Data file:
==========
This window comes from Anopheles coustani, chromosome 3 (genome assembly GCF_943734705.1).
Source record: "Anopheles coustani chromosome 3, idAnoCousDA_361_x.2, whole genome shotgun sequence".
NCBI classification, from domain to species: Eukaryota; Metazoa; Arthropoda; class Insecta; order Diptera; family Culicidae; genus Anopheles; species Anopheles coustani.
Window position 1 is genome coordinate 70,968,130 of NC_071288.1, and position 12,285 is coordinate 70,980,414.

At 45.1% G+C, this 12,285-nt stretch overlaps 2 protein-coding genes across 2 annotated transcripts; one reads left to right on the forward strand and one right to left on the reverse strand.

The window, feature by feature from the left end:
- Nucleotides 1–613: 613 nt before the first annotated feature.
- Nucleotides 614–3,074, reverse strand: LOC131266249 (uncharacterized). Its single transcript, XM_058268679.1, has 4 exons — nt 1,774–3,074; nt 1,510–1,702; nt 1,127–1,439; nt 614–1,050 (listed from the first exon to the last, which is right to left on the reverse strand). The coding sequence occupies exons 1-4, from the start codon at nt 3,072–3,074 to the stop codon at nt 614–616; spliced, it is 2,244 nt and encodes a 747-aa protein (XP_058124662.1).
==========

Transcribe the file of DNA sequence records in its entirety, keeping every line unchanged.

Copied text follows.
This window comes from Anopheles coustani, chromosome 3 (genome assembly GCF_943734705.1).
Source record: "Anopheles coustani chromosome 3, idAnoCousDA_361_x.2, whole genome shotgun sequence".
NCBI classification, from domain to species: Eukaryota; Metazoa; Arthropoda; class Insecta; order Diptera; family Culicidae; genus Anopheles; species Anopheles coustani.
Window position 1 is genome coordinate 70,968,130 of NC_071288.1, and position 12,285 is coordinate 70,980,414.

At 45.1% G+C, this 12,285-nt stretch overlaps 2 protein-coding genes across 2 annotated transcripts; one reads left to right on the forward strand and one right to left on the reverse strand.

The window, feature by feature from the left end:
- Nucleotides 1–613: 613 nt before the first annotated feature.
- Nucleotides 614–3,074, reverse strand: LOC131266249 (uncharacterized). Its single transcript, XM_058268679.1, has 4 exons — nt 1,774–3,074; nt 1,510–1,702; nt 1,127–1,439; nt 614–1,050 (listed from the first exon to the last, which is right to left on the reverse strand). The coding sequence occupies exons 1-4, from the start codon at nt 3,072–3,074 to the stop codon at nt 614–616; spliced, it is 2,244 nt and encodes a 747-aa protein (XP_058124662.1).